Justice for Victims of Police Brutality
Unjust "Qualified Immunity" Doctrine
The unjust ‘qualified immunity’ doctrine shields law enforcement officers and other government actors from lawsuits, even when these officials violate the constitutional or civil rights of the people they are sworn to protect. Worse, over the past 50 years, this doctrine has been expanded by the courts, and many states have adopted similar doctrines. As a result, individuals hurt or the families of those killed by police brutality often have no way to hold officers accountable.
AAJ and trial lawyers are working to change this.
Trial lawyers work tirelessly to seek justice for individuals and the families of victims of police brutality and civil rights abuses. AAJ supports their work in several ways. AAJ regularly files and joins amicus briefs supporting individual's rights to bring suits for civil rights violations. AAJ advocates for legislation to remedy the qualified immunity doctrine and provide additional remedies for victims of police brutality. Several AAJ communities help trial lawyers connect and learn from others representing clients injured by police violence and civil rights violations, and AAJ regularly releases resources, including Litigation Packets, articles, and education programs, to support trial lawyers.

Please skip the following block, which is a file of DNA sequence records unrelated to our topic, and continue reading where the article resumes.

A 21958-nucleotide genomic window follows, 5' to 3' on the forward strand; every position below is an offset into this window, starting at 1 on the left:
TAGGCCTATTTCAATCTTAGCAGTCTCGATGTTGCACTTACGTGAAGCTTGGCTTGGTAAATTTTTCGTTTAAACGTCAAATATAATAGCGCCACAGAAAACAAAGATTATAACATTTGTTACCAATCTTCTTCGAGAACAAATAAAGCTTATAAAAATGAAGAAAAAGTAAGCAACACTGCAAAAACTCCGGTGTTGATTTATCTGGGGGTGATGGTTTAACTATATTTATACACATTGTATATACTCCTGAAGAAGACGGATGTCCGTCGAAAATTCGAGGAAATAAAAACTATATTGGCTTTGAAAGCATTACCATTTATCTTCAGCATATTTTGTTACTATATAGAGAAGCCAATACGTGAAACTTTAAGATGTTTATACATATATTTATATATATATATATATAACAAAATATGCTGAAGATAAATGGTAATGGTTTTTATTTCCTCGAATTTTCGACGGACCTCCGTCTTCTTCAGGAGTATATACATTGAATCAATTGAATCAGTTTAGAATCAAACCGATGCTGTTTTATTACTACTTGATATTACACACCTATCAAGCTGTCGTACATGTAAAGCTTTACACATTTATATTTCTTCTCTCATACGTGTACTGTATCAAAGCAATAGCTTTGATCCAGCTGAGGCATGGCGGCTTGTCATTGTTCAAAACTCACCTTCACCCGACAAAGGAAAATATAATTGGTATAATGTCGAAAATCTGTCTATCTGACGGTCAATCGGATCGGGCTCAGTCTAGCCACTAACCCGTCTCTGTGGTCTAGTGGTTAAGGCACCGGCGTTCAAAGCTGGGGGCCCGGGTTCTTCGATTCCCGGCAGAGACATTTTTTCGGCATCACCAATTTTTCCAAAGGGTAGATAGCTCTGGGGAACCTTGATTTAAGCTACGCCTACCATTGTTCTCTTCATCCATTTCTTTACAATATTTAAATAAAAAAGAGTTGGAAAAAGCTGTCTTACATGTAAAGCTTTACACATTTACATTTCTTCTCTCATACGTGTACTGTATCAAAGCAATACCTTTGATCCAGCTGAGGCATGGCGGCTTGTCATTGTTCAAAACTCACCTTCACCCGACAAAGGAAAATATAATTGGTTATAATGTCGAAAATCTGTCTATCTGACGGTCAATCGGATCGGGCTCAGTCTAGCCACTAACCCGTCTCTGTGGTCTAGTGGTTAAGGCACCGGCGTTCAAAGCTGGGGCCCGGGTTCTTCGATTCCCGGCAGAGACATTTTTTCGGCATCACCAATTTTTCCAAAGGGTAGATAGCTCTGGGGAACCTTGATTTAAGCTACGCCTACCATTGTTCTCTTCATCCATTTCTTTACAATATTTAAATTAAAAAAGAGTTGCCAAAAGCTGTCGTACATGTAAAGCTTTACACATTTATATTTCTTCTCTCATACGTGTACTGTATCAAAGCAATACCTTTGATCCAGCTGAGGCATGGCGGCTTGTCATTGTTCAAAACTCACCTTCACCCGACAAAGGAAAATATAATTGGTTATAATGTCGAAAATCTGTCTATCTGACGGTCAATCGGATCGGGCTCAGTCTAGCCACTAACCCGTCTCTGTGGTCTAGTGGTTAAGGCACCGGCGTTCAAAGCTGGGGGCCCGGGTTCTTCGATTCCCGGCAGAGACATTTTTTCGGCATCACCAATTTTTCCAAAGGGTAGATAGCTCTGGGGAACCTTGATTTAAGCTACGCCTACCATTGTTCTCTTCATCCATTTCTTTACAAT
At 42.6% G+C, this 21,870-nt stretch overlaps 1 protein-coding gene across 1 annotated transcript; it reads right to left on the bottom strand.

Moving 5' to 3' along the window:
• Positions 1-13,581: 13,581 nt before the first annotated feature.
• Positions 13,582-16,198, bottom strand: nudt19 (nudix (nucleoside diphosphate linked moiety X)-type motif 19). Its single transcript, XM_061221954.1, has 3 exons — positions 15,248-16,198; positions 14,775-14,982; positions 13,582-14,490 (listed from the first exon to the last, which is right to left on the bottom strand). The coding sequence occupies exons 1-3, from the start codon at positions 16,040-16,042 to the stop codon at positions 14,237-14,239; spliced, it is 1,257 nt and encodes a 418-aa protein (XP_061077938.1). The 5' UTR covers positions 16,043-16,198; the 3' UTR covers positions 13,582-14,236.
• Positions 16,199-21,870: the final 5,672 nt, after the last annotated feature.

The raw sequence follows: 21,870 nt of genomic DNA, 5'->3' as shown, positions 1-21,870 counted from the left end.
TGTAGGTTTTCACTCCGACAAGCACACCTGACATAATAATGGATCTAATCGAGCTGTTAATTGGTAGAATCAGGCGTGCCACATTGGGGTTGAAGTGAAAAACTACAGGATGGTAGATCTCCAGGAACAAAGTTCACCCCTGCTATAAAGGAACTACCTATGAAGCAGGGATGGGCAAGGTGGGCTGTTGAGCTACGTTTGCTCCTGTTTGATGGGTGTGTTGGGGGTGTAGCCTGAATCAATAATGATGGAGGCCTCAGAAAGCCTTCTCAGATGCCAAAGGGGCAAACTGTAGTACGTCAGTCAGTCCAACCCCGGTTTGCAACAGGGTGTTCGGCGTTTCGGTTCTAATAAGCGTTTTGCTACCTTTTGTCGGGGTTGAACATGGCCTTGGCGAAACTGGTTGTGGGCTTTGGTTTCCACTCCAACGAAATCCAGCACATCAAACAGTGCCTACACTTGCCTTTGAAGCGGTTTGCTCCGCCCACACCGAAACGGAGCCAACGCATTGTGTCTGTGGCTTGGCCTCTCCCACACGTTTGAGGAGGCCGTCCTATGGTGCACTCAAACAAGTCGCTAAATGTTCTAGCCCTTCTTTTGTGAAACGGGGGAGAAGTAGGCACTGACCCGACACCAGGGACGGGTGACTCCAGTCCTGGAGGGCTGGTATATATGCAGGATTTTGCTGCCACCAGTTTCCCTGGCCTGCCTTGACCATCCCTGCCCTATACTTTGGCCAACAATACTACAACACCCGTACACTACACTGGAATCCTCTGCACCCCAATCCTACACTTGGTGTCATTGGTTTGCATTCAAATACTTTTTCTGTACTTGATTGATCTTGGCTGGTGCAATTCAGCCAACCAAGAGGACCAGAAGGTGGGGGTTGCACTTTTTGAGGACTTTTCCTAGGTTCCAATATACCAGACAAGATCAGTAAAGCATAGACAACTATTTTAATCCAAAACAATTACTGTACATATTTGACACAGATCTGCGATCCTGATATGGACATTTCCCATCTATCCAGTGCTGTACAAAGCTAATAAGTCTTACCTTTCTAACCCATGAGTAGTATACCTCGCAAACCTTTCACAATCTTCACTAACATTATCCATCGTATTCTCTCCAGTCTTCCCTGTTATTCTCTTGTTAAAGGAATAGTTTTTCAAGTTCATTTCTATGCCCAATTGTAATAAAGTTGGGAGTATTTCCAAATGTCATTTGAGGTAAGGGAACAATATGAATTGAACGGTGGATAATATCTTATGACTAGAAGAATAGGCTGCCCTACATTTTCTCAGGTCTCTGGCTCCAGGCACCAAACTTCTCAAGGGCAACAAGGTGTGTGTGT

A community of trial lawyers, working together to protect civil rights
Hosted by Thurgood Marshall School of Law and sponsored by AAJ's Robert L. Habash Endowment, this virtual conference focused on the disproportionate use of force by police against black people and remedies for people injured by police violence.Learn More
AAJ hosted a free webinar for trial lawyers with the basics of representing clients in police misconduct and civil rights cases and pointers for representing protesters in criminal court.Watch the Recording